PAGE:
Tropical diseases: challenges and prospects for 2023
Global warming is an untouchable problem that will remain powerful, especially in the Tropics, where there is no infrastructure for protection against natural disasters09/01/2023
With the increase in population and globalization, disease-causing agents began to circulate more quickly, moving across continents overnight, leaving the world at the mercy of succession of epidemics. The increase in the planet’s average temperature, mainly induced by the emission of greenhouse gases, has contributed to the expansion of tropical diseases. In addition, understanding health in slums and large tropical cities is essential to understand the increasing proliferation of tropical diseases. This is an important step to be taken for disease control in the coming years.
The former president of the Brazilian Society of Tropical Medicine (SBMT), Dr. Carlos Henrique Nery Costa, professor of infectious and parasitic diseases, PhD in Tropical Health at Harvard University, explains that tropical diseases refer to a set of diseases and health issues with higher prevalence in the Tropics. According to him, ecology and economics are its main determinants. “The two main characteristics of the tropics that determine the occurrence of tropical diseases are the warm climate and the spatial distribution of the continents, which have impacted the distribution of poverty to the South, in the tropics,” he adds. Also according to Prof. Costa, the main consequence of the climate is the effect on the pathogens and vectors of diseases. “In a hot weather, they manage to maintain the breeding cycle throughout the year, which is interrupted during the winter in countries with lower temperatures. Weapons, steel and disease, as Jare Diamond says, were decisive for the poverty of the tropics, which became colonies,” he adds.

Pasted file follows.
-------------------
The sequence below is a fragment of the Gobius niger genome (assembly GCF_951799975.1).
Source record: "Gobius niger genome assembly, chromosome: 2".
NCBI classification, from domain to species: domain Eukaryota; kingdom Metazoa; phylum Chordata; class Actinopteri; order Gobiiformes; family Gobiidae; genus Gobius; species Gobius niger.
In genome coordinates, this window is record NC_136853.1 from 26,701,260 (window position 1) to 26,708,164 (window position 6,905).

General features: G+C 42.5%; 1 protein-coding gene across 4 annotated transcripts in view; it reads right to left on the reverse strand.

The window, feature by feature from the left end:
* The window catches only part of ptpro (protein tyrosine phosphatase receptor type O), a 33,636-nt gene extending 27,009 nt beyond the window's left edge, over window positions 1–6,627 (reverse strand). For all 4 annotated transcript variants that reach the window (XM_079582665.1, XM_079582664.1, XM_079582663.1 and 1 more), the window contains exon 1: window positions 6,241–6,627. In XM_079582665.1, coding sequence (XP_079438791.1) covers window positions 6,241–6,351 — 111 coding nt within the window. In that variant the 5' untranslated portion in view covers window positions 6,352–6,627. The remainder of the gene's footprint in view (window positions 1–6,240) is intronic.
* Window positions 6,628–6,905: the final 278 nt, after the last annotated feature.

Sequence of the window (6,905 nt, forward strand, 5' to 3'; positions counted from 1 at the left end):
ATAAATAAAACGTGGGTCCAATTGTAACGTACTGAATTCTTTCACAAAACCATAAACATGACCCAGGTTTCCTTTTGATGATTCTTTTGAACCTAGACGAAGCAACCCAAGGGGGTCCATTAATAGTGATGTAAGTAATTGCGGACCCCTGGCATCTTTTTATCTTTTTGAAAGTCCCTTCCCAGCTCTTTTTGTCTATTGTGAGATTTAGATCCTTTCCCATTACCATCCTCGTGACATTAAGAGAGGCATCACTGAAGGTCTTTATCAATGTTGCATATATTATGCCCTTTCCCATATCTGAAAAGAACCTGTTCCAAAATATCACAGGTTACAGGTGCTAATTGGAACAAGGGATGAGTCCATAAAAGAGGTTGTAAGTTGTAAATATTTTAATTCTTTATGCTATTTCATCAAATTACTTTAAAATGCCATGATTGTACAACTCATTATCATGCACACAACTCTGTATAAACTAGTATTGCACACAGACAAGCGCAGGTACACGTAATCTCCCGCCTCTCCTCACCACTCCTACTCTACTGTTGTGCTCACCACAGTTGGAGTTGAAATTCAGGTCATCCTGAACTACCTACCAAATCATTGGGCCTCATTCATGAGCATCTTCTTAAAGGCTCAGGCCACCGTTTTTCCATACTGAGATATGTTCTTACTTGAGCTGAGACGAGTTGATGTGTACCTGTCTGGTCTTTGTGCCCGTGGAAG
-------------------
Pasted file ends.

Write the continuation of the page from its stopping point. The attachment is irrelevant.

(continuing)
Dr. Costa also recalls the economic burden, which, in addition to the symmetry of the domain that created colonialism, also massively extracted the wealth of tropical countries, feeding the economy of rich countries, now called the Global North or simply the West. Once weakened, these countries, with poor public health, without resources for basic sanitation or infrastructure, also became victims of the transmission of diseases such as malaria, schistosomiasis, Chagas disease, and those transmitted by Aedes aegypti, unable to invest in public health measures that could lead to protection against these tropical diseases. Without resources, of course, science also lagged further behind. Thus, tropical diseases are neglected because they are tropical.
For the Professor of Tropical Medicine, these are important considerations that deal with the weakened ability of tropical countries to invest in public health, making them more vulnerable. Allied to this, in the twentieth century there was population disorganization, with the geographical transition (drop in mortality due to high birth rates) and the Green Revolution, which, while increasing the agricultural productivity of large, subsidized projects, made family farming difficult. “The two phenomena resulted in massive migration to cities. With this migratory process, the scenario of tropical diseases has changed from the impoverished rural areas to the periphery of cities, and new diseases have emerged, such as AIDS, and others have exploded such as tuberculosis, cholera, urban malaria and leptospirosis,” says Dr. Costa. In addition, this migratory process generated a population surplus, unable to find adequate housing, culminating in the quick growth of totally unstructured cities, with the formation of favelas, or slums. To give you an idea, 20% of the population of Latin America lives in these places. This figure is much higher in Africa and South-East Asia.